“Here?” she whispered to him sweetly.
“We’re alone,” he said discreetly.
“I’ve been good till now!” she sighed.
“But you’re human!” he replied.
“It’s so big!” she hesitated.
“It’s all yours,” he proudly stated.
“Oh, I shouldn’t!” she protested.
“If you love me -!” he suggested.
And so, losing all resistance,
she gave in to his insistence …

and ate every single chocolate in the box!

Happy Valentine’s Day!

with a special thank you to my Valentine and Hallmark Cards.

Sunday, February 5, 2012

The Top Ten Mistakes New Fiction Writers Make

"Jeez, did I do that?"
Not too long ago, I read an article by Sally Zigmond at Writer's World, The Top Ten Mistakes New Fiction Writers Make. While her article is for short story writers, it fits for authors with manuscripts of any length. Some of her comments made me smile remembering how naive I was when I first wrote Knight of Runes. Other items, well, I find some are still a challenge for me. The good news for me is, at least I know what they are and can how to fix them. Here is a short review of Ms. Zigmond's article.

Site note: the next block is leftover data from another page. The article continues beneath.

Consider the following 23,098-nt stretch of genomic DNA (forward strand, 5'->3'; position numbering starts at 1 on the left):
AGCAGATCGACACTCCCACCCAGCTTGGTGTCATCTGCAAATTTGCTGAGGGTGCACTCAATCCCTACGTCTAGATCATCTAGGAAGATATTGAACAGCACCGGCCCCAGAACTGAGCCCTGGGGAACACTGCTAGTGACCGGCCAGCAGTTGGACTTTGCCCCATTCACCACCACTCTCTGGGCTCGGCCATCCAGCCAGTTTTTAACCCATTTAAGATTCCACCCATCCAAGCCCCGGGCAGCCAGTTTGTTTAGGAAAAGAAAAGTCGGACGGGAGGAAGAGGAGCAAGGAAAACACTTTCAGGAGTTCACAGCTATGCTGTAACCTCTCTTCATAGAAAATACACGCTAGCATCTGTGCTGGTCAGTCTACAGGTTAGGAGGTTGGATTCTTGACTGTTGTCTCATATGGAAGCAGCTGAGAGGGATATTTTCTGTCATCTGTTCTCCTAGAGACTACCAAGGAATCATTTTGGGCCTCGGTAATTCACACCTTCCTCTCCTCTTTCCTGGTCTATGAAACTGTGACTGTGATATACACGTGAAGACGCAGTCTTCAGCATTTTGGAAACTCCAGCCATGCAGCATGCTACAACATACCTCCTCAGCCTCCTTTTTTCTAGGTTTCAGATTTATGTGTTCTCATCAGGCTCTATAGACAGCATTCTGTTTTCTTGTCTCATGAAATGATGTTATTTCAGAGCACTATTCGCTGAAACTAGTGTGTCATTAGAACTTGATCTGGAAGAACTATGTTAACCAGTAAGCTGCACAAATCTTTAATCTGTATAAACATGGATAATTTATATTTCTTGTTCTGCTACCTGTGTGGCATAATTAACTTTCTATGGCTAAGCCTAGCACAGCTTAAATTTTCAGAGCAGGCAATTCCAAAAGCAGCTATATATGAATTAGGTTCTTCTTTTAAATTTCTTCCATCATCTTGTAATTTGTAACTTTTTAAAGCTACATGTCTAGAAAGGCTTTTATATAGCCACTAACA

1. Lack of Editing: The draft is finished. Now what? Is it ready to pitch? No, it's just a rough draft. Now the real work begins. Review your work and make certain the story and character development hold together. Vet out the passive voice, review word choices, ensure the POV is consistent, and layer in emotion. You have to polish and make your story shine.
  2. Dull Writing: People want to read about characters who face challenges and change/grow. It's what holds the readers attention. According to Ms Zigmond, many new authors write dull flat characters and seem to be afraid to let their imagination go. They write stereotypical characters and situations. Fiction must be interesting and entertaining.
  3. Too Much Irrelevant Detail: This runs the gamut from too much background information (and every piece of research information the writer found) to details about insignificant characters. These don't move the story forward, If anything, unnecessary details slow the pace and muddy the story. Writers must learn how 'sprinkle' in the history/research and backstory and avoid information dumps.